This past Spring, I picked up the game Adam Wolfe on a Steam sale. At first glance, what immediately struck me was how similar this game’s name was to a favourite game of mine:
Familiar? Yes, indeed; in appearance, and in initials (A.W.)! And the similarities go further – both games use aspects of the paranormal in their story. (Both A.W.s are different in genre, however: Alan Wake being more on the survival horror spectrum, while Adam Wolfe is hidden object adventure).
More to the point, the paranormal as a plot device in games is a familiar one. Adventure games in particular have used it repeatedly. I am quite familiar with it having played games like Angelica Weaver: Catch Me When You Can, and Shiver: Vanishing Hitchhiker, among many more. Some gaming studios have taken the device to dead horse flogging territory, using it over and over again (looking atchu, Big Fish Games…). You would think by now I would avoid games like this… but there was just something about Adam Wolfe that pulled me in.
Adam Wolfe is a paranormal investigator with the San Francisco Police Department, responsible for cases that are too “out there” for run-of-the-mill detective work. First order of business is to chase down a firebug who is wrecking havoc in the Bay area. He mantracks the perp and discovers there is something supernatural about the dude.
In this scene, the perp just melts on screen – literally!
Meanwhile, Adam’s sister mysteriously goes missing, and he soon discovers the firebug case he is investigating and his sister’s disappearance are interrelated. This leads Adam into the seedy underbelly of San Francisco, face to face with a strange cult whose leader claims he has the secret to eternal life on Earth. Along the way, Adam discovers a watch that allows him the ability to turn back time to a period when crimes took place; helpful to Adam who uses it in his investigation to get a better grasp of what happened. Using a cellphone, he is able to GPS his way around the city, and call his partner, Marv, back at the station, for information needed to further his investigation.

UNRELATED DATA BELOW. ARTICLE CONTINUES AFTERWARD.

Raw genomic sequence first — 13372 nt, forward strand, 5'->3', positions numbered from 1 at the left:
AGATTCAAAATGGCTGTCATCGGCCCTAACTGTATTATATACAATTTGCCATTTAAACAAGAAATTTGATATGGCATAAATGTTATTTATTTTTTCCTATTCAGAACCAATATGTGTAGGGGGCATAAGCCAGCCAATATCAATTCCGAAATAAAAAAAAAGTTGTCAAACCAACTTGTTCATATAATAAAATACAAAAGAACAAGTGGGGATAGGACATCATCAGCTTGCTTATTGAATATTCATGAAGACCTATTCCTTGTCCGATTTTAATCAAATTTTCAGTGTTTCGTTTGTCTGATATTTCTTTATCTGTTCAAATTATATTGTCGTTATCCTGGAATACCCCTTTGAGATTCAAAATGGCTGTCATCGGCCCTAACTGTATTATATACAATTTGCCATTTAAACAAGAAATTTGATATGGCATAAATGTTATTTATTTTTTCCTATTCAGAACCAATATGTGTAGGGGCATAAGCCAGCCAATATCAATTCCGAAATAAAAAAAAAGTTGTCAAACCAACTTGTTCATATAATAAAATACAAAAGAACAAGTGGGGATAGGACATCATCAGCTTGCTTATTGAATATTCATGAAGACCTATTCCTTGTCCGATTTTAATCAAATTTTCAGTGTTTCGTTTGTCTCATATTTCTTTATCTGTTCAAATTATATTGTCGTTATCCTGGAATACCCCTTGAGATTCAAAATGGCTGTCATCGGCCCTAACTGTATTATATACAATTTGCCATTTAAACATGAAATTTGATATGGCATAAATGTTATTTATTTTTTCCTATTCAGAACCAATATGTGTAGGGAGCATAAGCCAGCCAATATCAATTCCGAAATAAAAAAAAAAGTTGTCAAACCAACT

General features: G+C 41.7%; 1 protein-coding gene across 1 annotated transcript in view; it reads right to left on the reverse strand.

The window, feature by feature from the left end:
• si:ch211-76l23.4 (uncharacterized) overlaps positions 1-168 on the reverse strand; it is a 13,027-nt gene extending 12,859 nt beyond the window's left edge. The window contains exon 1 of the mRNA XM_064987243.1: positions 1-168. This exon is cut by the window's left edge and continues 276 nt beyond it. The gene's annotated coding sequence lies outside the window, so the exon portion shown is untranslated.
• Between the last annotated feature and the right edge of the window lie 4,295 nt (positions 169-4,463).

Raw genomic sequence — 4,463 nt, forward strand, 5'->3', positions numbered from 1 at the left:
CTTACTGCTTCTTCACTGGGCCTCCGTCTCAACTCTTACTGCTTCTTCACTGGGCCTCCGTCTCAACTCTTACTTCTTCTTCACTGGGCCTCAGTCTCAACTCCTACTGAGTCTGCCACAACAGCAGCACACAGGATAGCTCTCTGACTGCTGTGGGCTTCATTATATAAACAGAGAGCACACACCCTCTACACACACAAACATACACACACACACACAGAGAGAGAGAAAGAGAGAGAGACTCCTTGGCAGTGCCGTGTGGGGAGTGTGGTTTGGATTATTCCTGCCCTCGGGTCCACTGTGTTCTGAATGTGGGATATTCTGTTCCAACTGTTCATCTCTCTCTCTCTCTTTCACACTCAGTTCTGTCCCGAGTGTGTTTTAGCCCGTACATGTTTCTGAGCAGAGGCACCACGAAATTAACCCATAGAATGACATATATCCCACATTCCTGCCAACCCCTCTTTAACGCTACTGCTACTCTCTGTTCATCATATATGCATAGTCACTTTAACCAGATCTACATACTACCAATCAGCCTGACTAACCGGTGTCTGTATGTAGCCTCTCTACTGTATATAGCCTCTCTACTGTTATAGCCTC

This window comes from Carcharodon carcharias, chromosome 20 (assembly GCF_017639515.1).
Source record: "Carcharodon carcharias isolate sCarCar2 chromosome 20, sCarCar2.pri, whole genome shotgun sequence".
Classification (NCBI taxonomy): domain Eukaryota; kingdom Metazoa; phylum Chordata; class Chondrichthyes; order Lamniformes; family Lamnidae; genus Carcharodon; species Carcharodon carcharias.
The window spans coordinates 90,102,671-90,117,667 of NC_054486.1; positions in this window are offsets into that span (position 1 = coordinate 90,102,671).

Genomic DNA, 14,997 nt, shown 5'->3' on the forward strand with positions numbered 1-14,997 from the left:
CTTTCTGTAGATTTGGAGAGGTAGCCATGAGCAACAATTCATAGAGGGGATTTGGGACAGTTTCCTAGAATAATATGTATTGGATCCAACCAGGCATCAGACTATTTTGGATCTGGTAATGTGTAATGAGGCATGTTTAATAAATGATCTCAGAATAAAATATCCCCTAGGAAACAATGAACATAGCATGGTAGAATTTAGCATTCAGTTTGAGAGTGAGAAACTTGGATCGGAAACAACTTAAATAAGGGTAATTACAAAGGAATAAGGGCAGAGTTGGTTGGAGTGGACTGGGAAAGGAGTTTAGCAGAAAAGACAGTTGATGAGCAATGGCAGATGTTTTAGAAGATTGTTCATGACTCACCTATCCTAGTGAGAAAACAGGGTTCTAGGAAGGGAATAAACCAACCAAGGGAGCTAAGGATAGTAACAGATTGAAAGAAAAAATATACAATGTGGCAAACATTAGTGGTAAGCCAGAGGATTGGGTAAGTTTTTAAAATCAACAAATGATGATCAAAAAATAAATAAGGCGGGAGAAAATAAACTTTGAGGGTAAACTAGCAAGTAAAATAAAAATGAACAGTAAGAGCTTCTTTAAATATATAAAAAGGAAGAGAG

Over the four-part game, Adam Wolfe draws you into an intriguing story that infuses suspense and horror into the plot successfully. There are indeed some scary moments in the game that made me jump out of my seat, which isn’t normally expected in a hidden object game. Granted, the plot devices of missing relatives, turning back time, and the supernatural is totally cliched in hidden object adventure games, but I forgive Adam Wolfe as there are bigger standouts that trump the negatives. For one, the quality of the graphics in this game are unparalleled when compared to other hidden object games I have played as of late. The gameplay is taut and the puzzles are varied and challenging, including clear-picture hidden object scenes, and picture scrambles. Most interesting is the game gives opportunities to be a part of Adam’s police work: take crime scene samples, shoot Adam’s gun, beat up perps with fists, and drive Adam’s motorcycle through the streets of San Francisco…all in a day’s work!
Having played dozens of hidden object games in my life, Adam Wolfe is one of the better hidden object adventure games going, and is definitely worth your attention. Available on PC, Mac. iOS and Android, I highly recommend you pick this one up.
Adam Wolfe (PC)